Tag Archives: aes síde

‘An old fairy lullaby’

Here we have some timely Candlemas lore and an ‘old fairy lullaby’ that, aside from being interesting (in my humble opinion…), shows just how valuable songs can be in preserving lore that might otherwise go unnoticed or be underappreciated. The quarter days in Ireland, Scotland and Man are seen as days when the Good Folk might go ‘flitting’ from one síd mound to another. Anyone who might cross their path at these times is especially at risk of been taken along with the fairy host, never to be seen again, but according to some tales the days can also provide opportunity for the missing to be recovered. There are other times and situations as well that might lead to abduction as well – an unbaptised baby, or an unkirked mother (a woman who had yet to go to church after giving birth) who are left unattended, for example. 

The lullaby given here is reprinted from George Petrie’s ‘Ancient Music of Ireland’ – which itself is well worth a read but I’ve been unable to find a copy online that is as easily accessible and readable as or Google online books are usually able to provide. This retelling here pulls together some extra commentary as well, which comes in handy, but Petrie’s original also provides the Irish and is well worth a look to fully appreciate it:

Dr. George Petrie, in his Ancient Music of Ireland, prints a wonderful old fairy lullaby, sung to a Gaelic poem, of which Eugene O’Curry writes: “This rare and remarkable poem contains…more of authentic fairy fact and doctrine than, with some few exceptions, has been ever before published in Ireland.”

Here is a prose rendering of the original.

O Woman below on the brink of the stream. Sho hoo lo!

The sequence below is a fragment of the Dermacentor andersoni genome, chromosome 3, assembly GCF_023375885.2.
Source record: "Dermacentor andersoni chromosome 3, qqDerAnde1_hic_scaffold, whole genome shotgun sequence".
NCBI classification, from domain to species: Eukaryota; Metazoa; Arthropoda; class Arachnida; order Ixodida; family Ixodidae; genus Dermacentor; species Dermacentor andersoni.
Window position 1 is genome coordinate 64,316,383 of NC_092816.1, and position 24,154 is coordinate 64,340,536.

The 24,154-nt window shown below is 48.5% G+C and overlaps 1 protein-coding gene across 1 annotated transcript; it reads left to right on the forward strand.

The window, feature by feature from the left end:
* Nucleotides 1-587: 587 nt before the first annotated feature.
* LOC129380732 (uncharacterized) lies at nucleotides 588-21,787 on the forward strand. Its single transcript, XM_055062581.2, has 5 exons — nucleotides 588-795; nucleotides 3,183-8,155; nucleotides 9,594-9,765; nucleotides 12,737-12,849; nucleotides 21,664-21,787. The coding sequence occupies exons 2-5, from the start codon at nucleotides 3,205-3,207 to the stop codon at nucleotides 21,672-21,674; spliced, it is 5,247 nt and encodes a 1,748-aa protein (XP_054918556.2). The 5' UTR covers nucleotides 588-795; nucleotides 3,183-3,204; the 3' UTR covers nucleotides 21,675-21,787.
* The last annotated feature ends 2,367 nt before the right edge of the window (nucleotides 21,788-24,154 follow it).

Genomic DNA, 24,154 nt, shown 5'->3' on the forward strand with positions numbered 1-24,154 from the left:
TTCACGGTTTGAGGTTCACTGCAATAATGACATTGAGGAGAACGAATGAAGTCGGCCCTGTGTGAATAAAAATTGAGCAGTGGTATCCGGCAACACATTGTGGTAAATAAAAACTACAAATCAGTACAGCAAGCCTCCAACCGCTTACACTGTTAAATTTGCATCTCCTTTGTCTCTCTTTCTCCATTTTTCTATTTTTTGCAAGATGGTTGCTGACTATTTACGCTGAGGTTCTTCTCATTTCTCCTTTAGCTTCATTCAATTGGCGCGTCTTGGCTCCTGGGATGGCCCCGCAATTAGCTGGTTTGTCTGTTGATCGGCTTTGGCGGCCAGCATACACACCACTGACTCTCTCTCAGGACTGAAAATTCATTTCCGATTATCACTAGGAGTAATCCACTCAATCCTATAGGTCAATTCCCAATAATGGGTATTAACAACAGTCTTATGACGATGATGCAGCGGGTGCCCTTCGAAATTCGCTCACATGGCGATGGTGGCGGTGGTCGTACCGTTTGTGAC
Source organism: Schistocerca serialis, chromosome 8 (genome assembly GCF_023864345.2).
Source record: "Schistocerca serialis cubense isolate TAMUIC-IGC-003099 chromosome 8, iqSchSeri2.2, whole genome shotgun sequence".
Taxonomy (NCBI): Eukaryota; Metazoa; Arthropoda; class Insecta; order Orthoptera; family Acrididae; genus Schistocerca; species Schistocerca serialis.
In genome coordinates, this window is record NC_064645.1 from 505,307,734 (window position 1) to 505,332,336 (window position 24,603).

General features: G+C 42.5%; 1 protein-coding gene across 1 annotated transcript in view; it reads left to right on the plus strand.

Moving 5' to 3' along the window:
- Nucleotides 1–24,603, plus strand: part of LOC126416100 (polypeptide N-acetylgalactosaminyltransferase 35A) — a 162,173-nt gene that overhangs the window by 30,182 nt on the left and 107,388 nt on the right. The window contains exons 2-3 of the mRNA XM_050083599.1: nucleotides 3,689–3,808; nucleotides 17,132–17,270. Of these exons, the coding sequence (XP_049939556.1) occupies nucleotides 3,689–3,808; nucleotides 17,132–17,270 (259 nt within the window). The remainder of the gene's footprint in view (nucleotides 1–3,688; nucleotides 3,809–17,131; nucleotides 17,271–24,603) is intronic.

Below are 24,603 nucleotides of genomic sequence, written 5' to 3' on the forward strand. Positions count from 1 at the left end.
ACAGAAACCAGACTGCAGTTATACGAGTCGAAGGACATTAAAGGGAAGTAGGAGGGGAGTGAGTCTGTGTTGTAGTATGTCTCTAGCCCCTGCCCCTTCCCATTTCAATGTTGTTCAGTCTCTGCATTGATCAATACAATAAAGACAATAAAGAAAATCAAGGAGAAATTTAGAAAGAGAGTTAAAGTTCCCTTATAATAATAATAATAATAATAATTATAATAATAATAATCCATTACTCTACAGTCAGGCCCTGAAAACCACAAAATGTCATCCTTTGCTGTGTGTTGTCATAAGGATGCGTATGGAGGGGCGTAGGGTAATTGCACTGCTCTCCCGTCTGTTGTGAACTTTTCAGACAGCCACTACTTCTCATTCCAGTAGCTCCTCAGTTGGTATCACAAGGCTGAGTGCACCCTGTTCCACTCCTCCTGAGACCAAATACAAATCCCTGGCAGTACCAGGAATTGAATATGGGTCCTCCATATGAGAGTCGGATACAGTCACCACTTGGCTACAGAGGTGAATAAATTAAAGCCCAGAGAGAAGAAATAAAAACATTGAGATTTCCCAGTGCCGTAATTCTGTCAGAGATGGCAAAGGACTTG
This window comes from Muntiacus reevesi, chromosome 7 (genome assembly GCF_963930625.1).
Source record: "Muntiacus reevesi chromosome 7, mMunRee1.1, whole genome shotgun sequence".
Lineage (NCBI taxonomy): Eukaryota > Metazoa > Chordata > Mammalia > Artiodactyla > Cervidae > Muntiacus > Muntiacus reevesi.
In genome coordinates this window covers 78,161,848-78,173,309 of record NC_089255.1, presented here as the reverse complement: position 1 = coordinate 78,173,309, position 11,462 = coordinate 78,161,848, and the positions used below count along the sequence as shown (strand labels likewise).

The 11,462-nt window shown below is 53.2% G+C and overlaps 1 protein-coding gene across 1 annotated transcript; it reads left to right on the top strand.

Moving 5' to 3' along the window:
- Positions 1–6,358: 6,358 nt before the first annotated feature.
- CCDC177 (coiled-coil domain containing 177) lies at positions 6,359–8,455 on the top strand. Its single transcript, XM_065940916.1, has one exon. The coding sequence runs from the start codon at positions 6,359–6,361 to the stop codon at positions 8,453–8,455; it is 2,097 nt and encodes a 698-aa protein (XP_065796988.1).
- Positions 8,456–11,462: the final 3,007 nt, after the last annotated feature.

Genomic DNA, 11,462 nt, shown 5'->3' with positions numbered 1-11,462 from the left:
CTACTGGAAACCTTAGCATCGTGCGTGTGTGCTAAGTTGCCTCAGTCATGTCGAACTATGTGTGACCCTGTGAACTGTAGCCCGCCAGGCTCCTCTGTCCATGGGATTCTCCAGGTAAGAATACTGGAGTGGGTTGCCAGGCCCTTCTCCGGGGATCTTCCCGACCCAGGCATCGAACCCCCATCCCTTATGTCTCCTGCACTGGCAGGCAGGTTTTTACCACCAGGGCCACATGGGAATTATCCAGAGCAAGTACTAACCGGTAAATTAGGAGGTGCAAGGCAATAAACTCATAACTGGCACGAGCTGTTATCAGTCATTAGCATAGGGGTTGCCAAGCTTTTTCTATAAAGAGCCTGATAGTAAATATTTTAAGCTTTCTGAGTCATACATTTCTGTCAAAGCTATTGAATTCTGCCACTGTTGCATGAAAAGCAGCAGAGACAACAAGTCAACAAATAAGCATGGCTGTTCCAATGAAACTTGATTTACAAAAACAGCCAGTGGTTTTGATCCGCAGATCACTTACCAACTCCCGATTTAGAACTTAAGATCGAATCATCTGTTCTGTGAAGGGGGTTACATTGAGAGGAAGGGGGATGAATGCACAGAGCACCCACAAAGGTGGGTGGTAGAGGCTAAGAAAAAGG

Do yon understand the cause of my wailing? Sho hoo lo!
A year and this day I was whipt off my palfrey. Sho hoo lo!
And was carried into Lios-an-Chnocain. Sho hoo lo! Sho-heen,
Sho hoo lo!

There is here my beautiful great house. Sho hoo lo!
Abundant is new ale there and old ale. Sho hoo lo!
Abundant is yellow honey and bee’s wax there. Sho hoo lo!
Many is the old man tightly bound there. Sho hoo lo! Sho heen,

Many is the curling brown-haired boy there. Sho hoo lo!
Many is the yellow-haired comely girl there. Sho hoo lo!
There are twelve women bearing sons there. Sho hoo lo!
And as many more are there beside them. Sho hoo lo! Sho-heen,

Say to my husband to come to-morrow. Sho hoo lo!
With the wax candle in the centre of his palm. Sho hoo lo!
And in his hand to bring a black-hafted knife. Sho hoo lo!
And beat the first horse out of the gap. Sho hoo lo! Sho-heen,

To pluck the herb that’s in the door of the fort. Sho hoo lo!
With trust in God that I would go home with him. Sho hoo lo!
Or if he does not come within that time. Sho hoo lo!
That I will be queen over all these women. Sho hoo lo! Sho-
heen, etc.

“The incident here clearly narrated,” writes O’Curry, “was believed at all times to be of frequent occurrence. It was for the last sixteen hundred years, at least, and is still, as firmly believed in as any fact in the history of this country that the Tuatha de Danann, after their overthrow by the Milesians, had gone to reside in their hills and ancient forts, or in their dwellings on lakes and rivers that they were in possession of a mortal immortality and that they had the power to carry off from the visible world men and women in a living state, but sometimes under the semblance of death.

“The persons taken off were generally beautiful infants, wanted for those in the hill who had no children, fine young women, before marriage and often on the day of marriage, for the young men of the hills who had been invisibly feasting on their growing beauties perhaps from childhood; young men, in the same way, for the languishing damsels of fairyland; fresh, well-looking nurses for their nurseries…”